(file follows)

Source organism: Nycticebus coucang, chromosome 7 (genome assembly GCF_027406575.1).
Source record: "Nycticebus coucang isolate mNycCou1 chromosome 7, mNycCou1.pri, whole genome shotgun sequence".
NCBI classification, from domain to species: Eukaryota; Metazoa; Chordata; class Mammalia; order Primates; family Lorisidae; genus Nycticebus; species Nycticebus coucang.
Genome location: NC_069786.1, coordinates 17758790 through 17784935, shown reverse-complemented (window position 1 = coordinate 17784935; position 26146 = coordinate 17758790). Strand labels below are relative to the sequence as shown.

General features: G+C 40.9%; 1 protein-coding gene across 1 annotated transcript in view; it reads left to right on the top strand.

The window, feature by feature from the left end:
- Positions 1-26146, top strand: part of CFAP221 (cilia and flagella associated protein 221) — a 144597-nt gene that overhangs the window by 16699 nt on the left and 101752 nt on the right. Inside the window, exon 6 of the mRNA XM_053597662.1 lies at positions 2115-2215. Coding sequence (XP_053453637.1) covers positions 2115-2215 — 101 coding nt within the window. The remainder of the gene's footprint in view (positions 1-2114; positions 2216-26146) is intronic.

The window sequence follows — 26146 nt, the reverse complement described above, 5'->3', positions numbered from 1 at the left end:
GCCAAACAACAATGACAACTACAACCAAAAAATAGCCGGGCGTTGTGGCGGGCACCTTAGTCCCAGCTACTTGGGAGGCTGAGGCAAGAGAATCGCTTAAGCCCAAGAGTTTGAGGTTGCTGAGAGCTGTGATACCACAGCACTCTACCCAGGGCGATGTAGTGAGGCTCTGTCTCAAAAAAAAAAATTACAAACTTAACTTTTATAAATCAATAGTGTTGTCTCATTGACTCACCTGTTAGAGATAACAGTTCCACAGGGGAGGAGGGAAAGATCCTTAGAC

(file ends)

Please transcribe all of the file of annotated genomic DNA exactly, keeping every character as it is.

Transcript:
Source organism: Nycticebus coucang, chromosome 7 (genome assembly GCF_027406575.1).
Source record: "Nycticebus coucang isolate mNycCou1 chromosome 7, mNycCou1.pri, whole genome shotgun sequence".
NCBI classification, from domain to species: Eukaryota; Metazoa; Chordata; class Mammalia; order Primates; family Lorisidae; genus Nycticebus; species Nycticebus coucang.
Genome location: NC_069786.1, coordinates 17758790 through 17784935, shown reverse-complemented (window position 1 = coordinate 17784935; position 26146 = coordinate 17758790). Strand labels below are relative to the sequence as shown.

General features: G+C 40.9%; 1 protein-coding gene across 1 annotated transcript in view; it reads left to right on the top strand.

The window, feature by feature from the left end:
- Positions 1-26146, top strand: part of CFAP221 (cilia and flagella associated protein 221) — a 144597-nt gene that overhangs the window by 16699 nt on the left and 101752 nt on the right. Inside the window, exon 6 of the mRNA XM_053597662.1 lies at positions 2115-2215. Coding sequence (XP_053453637.1) covers positions 2115-2215 — 101 coding nt within the window. The remainder of the gene's footprint in view (positions 1-2114; positions 2216-26146) is intronic.

The window sequence follows — 26146 nt, the reverse complement described above, 5'->3', positions numbered from 1 at the left end:
GCCAAACAACAATGACAACTACAACCAAAAAATAGCCGGGCGTTGTGGCGGGCACCTTAGTCCCAGCTACTTGGGAGGCTGAGGCAAGAGAATCGCTTAAGCCCAAGAGTTTGAGGTTGCTGAGAGCTGTGATACCACAGCACTCTACCCAGGGCGATGTAGTGAGGCTCTGTCTCAAAAAAAAAAATTACAAACTTAACTTTTATAAATCAATAGTGTTGTCTCATTGACTCACCTGTTAGAGATAACAGTTCCACAGGGGAGGAGGGAAAGATCCTTAGAC